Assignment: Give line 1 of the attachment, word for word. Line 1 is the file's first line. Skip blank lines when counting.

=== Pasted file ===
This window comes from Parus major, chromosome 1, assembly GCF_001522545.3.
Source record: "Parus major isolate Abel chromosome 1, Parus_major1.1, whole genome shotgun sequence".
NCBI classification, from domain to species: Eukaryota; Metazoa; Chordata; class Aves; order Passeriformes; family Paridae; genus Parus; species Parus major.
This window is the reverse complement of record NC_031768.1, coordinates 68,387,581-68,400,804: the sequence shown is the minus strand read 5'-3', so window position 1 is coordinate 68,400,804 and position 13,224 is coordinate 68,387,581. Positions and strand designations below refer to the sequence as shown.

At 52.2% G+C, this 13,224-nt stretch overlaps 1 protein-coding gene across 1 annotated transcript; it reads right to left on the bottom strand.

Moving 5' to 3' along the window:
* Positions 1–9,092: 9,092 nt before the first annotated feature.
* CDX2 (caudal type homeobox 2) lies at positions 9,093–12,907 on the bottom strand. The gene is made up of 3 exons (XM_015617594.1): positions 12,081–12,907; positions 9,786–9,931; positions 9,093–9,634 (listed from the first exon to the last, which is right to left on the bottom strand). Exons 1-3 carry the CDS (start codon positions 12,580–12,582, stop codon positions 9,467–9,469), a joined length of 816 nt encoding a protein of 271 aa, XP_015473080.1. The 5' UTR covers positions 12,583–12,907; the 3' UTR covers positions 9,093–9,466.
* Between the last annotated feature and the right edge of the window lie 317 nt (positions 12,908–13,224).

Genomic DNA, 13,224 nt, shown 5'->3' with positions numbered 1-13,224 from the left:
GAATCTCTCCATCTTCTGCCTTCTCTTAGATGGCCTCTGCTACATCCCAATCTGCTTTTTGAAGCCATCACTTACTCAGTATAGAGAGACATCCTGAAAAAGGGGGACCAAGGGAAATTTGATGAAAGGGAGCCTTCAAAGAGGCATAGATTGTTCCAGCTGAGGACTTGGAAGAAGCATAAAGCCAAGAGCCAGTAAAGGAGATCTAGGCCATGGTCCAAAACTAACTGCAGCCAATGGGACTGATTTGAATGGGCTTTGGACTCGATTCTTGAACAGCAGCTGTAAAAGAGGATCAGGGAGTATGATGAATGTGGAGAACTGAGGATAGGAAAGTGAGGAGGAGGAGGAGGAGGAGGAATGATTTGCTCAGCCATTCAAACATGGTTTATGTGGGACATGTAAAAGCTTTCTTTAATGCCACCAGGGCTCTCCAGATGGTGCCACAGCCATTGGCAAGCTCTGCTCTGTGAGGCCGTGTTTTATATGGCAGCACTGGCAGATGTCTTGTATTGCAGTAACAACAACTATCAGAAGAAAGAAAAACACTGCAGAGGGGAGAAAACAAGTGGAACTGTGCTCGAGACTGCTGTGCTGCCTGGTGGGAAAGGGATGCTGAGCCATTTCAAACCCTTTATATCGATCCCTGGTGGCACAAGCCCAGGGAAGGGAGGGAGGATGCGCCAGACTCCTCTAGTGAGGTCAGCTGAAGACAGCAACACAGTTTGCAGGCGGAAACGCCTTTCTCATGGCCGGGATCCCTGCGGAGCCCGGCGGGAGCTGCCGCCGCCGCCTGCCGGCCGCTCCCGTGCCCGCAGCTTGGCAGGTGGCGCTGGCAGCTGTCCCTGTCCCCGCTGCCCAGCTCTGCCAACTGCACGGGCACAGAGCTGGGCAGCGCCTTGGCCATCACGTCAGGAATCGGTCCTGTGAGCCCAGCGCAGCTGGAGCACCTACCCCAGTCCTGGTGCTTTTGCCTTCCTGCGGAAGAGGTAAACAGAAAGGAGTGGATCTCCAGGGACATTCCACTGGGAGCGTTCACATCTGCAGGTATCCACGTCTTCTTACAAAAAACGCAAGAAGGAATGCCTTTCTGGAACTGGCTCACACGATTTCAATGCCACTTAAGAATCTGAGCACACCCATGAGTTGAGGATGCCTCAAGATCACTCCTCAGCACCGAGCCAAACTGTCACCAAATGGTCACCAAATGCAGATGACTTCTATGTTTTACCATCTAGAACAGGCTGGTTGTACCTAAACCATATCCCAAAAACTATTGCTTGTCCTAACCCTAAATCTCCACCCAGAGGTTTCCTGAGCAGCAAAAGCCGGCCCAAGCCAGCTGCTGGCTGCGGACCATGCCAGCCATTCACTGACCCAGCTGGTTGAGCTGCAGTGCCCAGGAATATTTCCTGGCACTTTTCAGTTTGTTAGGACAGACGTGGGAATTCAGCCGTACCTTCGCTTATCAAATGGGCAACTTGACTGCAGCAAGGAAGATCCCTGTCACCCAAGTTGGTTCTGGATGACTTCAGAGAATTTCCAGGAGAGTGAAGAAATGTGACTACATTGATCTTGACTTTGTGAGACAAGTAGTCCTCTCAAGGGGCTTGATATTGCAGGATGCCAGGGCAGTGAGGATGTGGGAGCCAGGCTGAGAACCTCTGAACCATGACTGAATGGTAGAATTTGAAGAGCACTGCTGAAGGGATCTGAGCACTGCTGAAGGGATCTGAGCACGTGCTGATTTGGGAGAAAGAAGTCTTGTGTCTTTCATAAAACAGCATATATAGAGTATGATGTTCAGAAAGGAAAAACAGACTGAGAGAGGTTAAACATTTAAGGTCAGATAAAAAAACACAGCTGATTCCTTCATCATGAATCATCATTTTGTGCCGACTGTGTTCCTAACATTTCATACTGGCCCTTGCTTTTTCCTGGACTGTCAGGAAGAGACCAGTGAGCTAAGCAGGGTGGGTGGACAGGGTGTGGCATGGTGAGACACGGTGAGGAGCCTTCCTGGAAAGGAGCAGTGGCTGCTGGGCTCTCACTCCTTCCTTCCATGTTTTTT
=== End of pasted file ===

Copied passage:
This window comes from Parus major, chromosome 1, assembly GCF_001522545.3.